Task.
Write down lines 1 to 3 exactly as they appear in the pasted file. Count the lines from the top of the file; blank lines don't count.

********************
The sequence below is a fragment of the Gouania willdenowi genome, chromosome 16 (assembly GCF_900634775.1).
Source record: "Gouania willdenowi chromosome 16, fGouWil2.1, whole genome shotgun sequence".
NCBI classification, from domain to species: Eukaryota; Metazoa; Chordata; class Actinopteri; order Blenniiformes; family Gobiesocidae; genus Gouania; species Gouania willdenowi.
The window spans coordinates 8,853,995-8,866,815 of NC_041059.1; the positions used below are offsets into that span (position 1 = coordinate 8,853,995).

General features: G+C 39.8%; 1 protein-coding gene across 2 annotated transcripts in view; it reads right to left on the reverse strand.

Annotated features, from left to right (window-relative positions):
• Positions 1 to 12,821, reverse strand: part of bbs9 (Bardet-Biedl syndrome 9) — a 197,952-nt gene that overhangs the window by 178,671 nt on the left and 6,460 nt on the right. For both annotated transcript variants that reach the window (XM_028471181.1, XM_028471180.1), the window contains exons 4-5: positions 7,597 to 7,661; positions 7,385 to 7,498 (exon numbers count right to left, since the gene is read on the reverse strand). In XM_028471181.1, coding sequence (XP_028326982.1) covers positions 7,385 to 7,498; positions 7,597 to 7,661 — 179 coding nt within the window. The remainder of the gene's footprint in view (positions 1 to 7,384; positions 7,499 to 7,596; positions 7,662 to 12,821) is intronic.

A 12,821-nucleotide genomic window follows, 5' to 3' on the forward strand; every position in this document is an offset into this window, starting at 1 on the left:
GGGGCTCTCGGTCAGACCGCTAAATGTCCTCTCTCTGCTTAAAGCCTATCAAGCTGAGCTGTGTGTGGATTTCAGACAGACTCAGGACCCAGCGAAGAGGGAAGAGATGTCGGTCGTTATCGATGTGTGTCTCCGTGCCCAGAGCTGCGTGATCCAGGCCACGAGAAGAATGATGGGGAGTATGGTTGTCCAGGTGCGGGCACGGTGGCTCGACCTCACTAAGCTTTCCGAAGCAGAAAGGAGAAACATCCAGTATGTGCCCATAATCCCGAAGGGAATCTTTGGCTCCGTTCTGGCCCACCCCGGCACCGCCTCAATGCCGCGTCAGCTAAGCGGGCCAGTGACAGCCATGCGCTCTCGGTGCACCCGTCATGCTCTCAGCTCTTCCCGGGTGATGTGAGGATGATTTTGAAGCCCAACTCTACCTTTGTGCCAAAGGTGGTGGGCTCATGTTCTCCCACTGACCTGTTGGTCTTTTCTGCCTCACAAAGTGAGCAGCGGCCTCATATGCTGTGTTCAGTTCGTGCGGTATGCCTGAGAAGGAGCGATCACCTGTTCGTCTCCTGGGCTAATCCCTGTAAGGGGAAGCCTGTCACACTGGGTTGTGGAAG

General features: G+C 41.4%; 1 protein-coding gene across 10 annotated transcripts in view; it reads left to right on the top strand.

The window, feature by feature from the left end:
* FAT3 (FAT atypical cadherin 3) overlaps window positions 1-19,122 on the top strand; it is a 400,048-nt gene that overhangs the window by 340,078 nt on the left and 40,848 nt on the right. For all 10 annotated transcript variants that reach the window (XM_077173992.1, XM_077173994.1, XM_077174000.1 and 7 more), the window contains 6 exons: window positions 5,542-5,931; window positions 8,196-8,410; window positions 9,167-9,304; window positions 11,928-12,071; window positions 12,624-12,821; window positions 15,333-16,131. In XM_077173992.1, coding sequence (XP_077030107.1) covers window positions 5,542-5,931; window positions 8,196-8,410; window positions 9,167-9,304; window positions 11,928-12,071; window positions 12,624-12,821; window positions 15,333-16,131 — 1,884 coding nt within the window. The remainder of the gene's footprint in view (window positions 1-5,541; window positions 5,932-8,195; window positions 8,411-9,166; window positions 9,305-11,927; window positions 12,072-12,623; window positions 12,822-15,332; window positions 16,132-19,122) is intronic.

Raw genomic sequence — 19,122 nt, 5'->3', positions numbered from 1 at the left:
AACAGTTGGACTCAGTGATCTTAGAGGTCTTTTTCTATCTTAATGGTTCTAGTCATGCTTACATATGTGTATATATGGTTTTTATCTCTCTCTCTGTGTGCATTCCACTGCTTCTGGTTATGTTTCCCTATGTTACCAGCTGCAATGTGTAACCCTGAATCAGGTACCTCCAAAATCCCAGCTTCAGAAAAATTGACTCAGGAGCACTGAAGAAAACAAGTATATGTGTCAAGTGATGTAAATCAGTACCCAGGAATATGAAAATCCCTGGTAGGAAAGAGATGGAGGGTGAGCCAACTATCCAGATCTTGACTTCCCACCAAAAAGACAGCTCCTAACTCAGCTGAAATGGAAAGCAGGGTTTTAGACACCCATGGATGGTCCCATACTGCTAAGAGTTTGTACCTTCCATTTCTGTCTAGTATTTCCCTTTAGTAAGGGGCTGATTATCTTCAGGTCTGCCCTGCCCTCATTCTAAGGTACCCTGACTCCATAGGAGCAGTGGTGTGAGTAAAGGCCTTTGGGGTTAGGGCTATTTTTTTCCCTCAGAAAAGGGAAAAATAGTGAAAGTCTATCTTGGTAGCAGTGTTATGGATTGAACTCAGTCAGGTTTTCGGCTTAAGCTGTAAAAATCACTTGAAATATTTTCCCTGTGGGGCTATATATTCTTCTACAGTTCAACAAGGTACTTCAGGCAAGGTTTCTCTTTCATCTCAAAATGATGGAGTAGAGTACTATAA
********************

The sequence below is a fragment of the Gouania willdenowi genome, chromosome 16 (assembly GCF_900634775.1).
Source record: "Gouania willdenowi chromosome 16, fGouWil2.1, whole genome shotgun sequence".
NCBI classification, from domain to species: Eukaryota; Metazoa; Chordata; class Actinopteri; order Blenniiformes; family Gobiesocidae; genus Gouania; species Gouania willdenowi.